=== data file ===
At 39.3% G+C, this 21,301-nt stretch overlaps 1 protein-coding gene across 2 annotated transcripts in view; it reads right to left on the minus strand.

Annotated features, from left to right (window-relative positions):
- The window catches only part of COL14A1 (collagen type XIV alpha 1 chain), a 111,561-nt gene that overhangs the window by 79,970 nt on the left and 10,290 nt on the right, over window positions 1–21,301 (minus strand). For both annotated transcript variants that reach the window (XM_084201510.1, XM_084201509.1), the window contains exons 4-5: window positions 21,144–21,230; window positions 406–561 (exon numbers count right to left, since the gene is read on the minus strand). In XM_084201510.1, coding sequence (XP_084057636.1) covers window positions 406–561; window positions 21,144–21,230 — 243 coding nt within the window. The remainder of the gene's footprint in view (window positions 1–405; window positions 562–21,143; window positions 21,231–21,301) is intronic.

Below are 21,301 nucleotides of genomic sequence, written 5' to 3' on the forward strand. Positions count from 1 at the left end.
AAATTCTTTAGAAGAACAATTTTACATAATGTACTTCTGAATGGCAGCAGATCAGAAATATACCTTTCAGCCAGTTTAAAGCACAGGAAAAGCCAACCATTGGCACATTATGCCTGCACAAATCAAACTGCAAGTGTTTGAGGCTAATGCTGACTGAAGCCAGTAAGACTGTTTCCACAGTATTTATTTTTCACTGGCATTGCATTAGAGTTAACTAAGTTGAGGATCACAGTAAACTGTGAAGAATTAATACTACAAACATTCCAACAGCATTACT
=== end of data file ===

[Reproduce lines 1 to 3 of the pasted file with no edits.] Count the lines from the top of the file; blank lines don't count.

At 39.3% G+C, this 21,301-nt stretch overlaps 1 protein-coding gene across 2 annotated transcripts in view; it reads right to left on the minus strand.

Annotated features, from left to right (window-relative positions):
- The window catches only part of COL14A1 (collagen type XIV alpha 1 chain), a 111,561-nt gene that overhangs the window by 79,970 nt on the left and 10,290 nt on the right, over window positions 1–21,301 (minus strand). For both annotated transcript variants that reach the window (XM_084201510.1, XM_084201509.1), the window contains exons 4-5: window positions 21,144–21,230; window positions 406–561 (exon numbers count right to left, since the gene is read on the minus strand). In XM_084201510.1, coding sequence (XP_084057636.1) covers window positions 406–561; window positions 21,144–21,230 — 243 coding nt within the window. The remainder of the gene's footprint in view (window positions 1–405; window positions 562–21,143; window positions 21,231–21,301) is intronic.